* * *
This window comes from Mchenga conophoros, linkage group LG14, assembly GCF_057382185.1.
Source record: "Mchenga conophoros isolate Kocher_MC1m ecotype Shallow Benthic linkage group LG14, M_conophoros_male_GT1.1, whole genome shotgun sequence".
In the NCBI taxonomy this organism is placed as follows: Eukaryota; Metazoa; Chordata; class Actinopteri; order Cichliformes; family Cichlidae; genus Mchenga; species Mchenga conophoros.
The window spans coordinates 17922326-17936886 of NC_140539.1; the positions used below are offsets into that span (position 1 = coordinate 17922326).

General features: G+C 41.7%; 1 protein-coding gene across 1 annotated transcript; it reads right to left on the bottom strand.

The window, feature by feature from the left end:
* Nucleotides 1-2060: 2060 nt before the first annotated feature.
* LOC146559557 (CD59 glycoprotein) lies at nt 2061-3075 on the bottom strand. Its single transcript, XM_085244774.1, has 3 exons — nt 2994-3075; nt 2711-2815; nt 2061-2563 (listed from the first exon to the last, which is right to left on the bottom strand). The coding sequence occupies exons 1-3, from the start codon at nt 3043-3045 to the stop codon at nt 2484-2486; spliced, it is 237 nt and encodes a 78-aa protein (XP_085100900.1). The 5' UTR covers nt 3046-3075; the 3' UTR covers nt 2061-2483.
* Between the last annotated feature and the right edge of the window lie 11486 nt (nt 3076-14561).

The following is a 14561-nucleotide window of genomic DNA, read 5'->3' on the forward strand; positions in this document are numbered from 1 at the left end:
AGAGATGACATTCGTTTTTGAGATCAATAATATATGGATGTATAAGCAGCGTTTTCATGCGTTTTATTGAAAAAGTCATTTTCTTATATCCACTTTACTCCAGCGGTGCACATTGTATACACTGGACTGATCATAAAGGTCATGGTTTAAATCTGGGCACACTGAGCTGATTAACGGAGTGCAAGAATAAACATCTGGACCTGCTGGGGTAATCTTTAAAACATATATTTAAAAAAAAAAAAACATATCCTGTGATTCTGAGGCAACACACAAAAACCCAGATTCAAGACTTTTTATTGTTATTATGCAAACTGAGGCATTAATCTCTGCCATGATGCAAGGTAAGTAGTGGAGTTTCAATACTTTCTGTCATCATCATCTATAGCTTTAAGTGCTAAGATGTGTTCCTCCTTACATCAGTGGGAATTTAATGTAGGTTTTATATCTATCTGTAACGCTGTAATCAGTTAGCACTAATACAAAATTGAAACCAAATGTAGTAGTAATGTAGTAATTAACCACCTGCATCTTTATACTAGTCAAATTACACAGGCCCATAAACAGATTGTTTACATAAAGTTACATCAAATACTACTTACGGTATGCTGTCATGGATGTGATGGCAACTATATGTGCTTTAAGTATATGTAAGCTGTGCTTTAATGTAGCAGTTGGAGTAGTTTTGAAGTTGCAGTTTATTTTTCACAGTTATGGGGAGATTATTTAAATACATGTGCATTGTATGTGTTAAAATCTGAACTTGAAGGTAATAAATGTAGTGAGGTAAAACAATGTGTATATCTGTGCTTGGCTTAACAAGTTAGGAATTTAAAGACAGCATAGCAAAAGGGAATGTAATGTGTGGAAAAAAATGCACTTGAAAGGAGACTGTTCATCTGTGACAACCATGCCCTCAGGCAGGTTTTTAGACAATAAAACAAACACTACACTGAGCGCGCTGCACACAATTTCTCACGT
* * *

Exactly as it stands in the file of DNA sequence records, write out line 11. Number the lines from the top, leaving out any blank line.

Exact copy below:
AGAGATGACATTCGTTTTTGAGATCAATAATATATGGATGTATAAGCAGCGTTTTCATGCGTTTTATTGAAAAAGTCATTTTCTTATATCCACTTTACTCCAGCGGTGCACATTGTATACACTGGACTGATCATAAAGGTCATGGTTTAAATCTGGGCACACTGAGCTGATTAACGGAGTGCAAGAATAAACATCTGGACCTGCTGGGGTAATCTTTAAAACATATATTTAAAAAAAAAAAAACATATCCTGTGATTCTGAGGCAACACACAAAAACCCAGATTCAAGACTTTTTATTGTTATTATGCAAACTGAGGCATTAATCTCTGCCATGATGCAAGGTAAGTAGTGGAGTTTCAATACTTTCTGTCATCATCATCTATAGCTTTAAGTGCTAAGATGTGTTCCTCCTTACATCAGTGGGAATTTAATGTAGGTTTTATATCTATCTGTAACGCTGTAATCAGTTAGCACTAATACAAAATTGAAACCAAATGTAGTAGTAATGTAGTAATTAACCACCTGCATCTTTATACTAGTCAAATTACACAGGCCCATAAACAGATTGTTTACATAAAGTTACATCAAATACTACTTACGGTATGCTGTCATGGATGTGATGGCAACTATATGTGCTTTAAGTATATGTAAGCTGTGCTTTAATGTAGCAGTTGGAGTAGTTTTGAAGTTGCAGTTTATTTTTCACAGTTATGGGGAGATTATTTAAATACATGTGCATTGTATGTGTTAAAATCTGAACTTGAAGGTAATAAATGTAGTGAGGTAAAACAATGTGTATATCTGTGCTTGGCTTAACAAGTTAGGAATTTAAAGACAGCATAGCAAAAGGGAATGTAATGTGTGGAAAAAAATGCACTTGAAAGGAGACTGTTCATCTGTGACAACCATGCCCTCAGGCAGGTTTTTAGACAATAAAACAAACACTACACTGAGCGCGCTGCACACAATTTCTCACGT